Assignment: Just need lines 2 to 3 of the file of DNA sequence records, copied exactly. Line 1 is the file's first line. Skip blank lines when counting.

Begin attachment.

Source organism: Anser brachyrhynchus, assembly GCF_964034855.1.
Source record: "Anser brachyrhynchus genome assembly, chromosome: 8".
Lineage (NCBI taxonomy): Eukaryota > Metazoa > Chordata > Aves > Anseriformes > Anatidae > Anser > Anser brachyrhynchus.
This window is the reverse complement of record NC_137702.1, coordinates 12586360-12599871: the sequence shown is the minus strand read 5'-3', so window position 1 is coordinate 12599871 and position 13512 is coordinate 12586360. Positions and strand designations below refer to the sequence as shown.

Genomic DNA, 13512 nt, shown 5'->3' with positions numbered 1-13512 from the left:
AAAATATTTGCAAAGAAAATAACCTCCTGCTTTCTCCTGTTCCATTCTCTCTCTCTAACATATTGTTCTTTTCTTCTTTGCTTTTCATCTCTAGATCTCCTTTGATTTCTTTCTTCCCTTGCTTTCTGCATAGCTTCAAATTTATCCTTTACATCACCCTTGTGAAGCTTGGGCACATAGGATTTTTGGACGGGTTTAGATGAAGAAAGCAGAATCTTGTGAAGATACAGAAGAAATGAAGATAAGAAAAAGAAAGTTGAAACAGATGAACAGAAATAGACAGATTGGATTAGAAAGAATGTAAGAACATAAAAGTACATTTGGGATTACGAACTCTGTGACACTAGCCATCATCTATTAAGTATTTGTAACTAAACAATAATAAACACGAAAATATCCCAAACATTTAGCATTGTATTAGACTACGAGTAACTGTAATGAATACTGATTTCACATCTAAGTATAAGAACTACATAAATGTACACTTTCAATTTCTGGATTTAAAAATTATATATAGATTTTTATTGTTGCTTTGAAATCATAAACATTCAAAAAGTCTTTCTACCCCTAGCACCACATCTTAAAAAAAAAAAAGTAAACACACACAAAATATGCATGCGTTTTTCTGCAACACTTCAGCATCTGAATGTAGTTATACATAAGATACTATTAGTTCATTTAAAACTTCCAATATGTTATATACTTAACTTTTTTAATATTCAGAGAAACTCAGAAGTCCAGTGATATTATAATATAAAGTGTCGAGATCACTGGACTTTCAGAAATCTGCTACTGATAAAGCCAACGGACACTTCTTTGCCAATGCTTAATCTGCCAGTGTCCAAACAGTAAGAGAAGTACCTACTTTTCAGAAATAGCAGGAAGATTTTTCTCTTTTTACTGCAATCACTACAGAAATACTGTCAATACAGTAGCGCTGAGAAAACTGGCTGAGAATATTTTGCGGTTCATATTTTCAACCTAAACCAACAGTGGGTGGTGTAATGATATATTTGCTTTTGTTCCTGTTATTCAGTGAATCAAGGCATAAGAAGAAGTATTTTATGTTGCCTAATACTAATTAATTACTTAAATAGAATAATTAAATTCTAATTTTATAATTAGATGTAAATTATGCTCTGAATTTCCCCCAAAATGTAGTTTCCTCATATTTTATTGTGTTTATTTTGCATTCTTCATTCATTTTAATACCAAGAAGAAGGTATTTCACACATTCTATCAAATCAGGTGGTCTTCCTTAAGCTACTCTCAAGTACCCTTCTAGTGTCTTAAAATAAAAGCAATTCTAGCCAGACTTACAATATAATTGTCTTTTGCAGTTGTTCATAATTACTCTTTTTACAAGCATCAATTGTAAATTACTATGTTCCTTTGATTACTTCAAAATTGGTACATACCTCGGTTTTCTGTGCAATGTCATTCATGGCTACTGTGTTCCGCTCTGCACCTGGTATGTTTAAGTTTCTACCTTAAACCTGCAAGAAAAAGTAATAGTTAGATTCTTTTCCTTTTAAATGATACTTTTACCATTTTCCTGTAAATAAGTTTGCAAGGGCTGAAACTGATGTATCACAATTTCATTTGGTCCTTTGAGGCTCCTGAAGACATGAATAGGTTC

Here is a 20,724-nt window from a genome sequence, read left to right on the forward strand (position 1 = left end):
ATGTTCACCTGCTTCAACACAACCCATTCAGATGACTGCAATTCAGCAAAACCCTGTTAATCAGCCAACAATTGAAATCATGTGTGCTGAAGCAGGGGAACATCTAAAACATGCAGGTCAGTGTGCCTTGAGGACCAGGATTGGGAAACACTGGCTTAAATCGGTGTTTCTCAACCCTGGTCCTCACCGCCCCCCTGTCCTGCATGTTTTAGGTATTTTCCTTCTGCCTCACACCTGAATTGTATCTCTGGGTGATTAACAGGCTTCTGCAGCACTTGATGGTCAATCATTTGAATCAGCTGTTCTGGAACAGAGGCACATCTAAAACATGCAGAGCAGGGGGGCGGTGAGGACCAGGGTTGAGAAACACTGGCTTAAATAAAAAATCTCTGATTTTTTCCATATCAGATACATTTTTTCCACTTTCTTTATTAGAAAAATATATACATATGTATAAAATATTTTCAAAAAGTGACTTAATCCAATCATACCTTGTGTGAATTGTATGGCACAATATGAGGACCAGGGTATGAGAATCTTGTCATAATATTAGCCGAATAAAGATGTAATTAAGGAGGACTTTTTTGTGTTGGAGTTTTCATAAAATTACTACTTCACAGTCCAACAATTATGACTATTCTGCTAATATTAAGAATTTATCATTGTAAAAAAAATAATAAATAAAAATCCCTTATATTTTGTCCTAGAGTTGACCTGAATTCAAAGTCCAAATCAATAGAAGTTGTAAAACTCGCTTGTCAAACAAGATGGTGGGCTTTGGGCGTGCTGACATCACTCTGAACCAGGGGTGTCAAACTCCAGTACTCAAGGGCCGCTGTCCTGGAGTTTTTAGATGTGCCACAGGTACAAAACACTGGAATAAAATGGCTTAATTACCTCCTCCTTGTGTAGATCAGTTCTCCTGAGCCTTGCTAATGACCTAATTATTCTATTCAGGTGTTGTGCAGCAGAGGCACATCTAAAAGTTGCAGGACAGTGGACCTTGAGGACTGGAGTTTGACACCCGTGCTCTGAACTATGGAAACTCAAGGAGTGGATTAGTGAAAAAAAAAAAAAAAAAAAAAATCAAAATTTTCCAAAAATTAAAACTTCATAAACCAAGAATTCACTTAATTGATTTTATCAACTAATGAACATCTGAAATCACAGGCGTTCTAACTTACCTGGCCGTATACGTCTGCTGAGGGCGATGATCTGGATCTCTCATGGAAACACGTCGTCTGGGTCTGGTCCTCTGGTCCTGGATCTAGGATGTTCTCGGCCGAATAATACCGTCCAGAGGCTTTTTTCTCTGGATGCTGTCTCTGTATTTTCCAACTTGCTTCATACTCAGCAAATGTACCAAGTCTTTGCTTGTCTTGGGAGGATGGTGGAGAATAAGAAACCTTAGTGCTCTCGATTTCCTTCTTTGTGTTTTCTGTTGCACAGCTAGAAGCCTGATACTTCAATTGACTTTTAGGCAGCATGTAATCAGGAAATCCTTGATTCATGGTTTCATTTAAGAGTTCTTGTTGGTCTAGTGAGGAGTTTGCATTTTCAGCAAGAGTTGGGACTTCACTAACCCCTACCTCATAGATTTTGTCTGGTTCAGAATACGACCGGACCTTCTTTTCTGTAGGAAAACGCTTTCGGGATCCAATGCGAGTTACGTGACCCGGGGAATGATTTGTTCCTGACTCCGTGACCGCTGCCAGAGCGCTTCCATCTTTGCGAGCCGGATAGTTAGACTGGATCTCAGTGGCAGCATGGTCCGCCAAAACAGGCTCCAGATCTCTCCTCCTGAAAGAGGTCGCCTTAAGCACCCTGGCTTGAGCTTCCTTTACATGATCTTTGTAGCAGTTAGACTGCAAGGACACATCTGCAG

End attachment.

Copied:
Source record: "Anser brachyrhynchus genome assembly, chromosome: 8".
Lineage (NCBI taxonomy): Eukaryota > Metazoa > Chordata > Aves > Anseriformes > Anatidae > Anser > Anser brachyrhynchus.